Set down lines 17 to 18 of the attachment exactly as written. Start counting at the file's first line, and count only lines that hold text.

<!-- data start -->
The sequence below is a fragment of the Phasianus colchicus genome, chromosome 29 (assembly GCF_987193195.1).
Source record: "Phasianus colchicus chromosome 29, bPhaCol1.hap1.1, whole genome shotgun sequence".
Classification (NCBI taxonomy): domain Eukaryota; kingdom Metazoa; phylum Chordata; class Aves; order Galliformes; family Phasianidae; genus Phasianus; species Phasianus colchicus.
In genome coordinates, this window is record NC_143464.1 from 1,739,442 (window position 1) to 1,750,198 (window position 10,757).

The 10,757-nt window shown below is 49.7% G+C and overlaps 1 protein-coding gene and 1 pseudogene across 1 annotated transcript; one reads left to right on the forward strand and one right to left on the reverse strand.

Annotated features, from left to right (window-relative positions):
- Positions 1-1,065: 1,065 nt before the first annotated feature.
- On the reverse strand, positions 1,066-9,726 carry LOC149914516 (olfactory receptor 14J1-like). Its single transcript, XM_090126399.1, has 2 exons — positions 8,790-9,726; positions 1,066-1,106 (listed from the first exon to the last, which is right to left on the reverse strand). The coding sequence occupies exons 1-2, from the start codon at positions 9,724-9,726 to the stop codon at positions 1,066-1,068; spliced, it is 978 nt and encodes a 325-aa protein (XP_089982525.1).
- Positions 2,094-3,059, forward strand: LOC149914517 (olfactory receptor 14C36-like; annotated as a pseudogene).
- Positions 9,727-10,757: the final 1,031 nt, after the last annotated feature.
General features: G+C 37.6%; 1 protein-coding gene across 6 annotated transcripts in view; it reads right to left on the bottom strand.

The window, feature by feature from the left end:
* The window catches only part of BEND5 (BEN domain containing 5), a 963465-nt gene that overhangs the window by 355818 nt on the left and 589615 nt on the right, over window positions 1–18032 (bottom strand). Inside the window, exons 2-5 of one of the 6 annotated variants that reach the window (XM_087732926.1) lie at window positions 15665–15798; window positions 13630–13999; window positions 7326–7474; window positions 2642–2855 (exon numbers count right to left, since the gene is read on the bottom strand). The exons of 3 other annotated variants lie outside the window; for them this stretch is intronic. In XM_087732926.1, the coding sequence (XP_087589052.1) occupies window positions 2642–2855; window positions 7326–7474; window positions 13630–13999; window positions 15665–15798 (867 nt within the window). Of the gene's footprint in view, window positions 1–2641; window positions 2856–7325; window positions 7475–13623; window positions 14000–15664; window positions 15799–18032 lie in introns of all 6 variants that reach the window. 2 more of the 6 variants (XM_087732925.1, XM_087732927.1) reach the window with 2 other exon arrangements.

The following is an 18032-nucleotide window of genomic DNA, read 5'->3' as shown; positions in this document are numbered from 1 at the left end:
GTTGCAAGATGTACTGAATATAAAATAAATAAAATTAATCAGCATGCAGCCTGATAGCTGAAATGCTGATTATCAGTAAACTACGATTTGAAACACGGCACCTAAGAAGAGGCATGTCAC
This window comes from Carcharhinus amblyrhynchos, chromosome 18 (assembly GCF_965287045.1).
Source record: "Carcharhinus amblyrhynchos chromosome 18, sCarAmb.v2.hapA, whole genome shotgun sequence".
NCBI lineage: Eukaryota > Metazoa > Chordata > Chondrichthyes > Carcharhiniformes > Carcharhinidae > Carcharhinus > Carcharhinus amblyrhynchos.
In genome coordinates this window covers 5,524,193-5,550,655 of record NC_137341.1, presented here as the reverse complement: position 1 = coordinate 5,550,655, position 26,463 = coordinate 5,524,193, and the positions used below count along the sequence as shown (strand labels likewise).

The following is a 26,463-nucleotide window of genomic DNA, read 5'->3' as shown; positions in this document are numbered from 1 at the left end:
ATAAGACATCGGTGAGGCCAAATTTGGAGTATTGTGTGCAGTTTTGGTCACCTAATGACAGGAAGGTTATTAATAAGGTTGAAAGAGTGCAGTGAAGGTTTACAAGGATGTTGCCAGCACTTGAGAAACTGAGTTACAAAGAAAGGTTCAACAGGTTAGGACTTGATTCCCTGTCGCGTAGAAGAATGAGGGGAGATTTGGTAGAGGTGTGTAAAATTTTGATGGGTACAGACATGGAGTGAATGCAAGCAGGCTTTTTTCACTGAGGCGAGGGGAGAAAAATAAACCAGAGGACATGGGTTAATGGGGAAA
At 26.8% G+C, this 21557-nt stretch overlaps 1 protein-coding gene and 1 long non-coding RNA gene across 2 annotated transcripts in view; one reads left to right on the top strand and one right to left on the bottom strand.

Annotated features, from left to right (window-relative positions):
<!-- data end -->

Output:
Source record: "Carcharhinus amblyrhynchos chromosome 18, sCarAmb.v2.hapA, whole genome shotgun sequence".
NCBI lineage: Eukaryota > Metazoa > Chordata > Chondrichthyes > Carcharhiniformes > Carcharhinidae > Carcharhinus > Carcharhinus amblyrhynchos.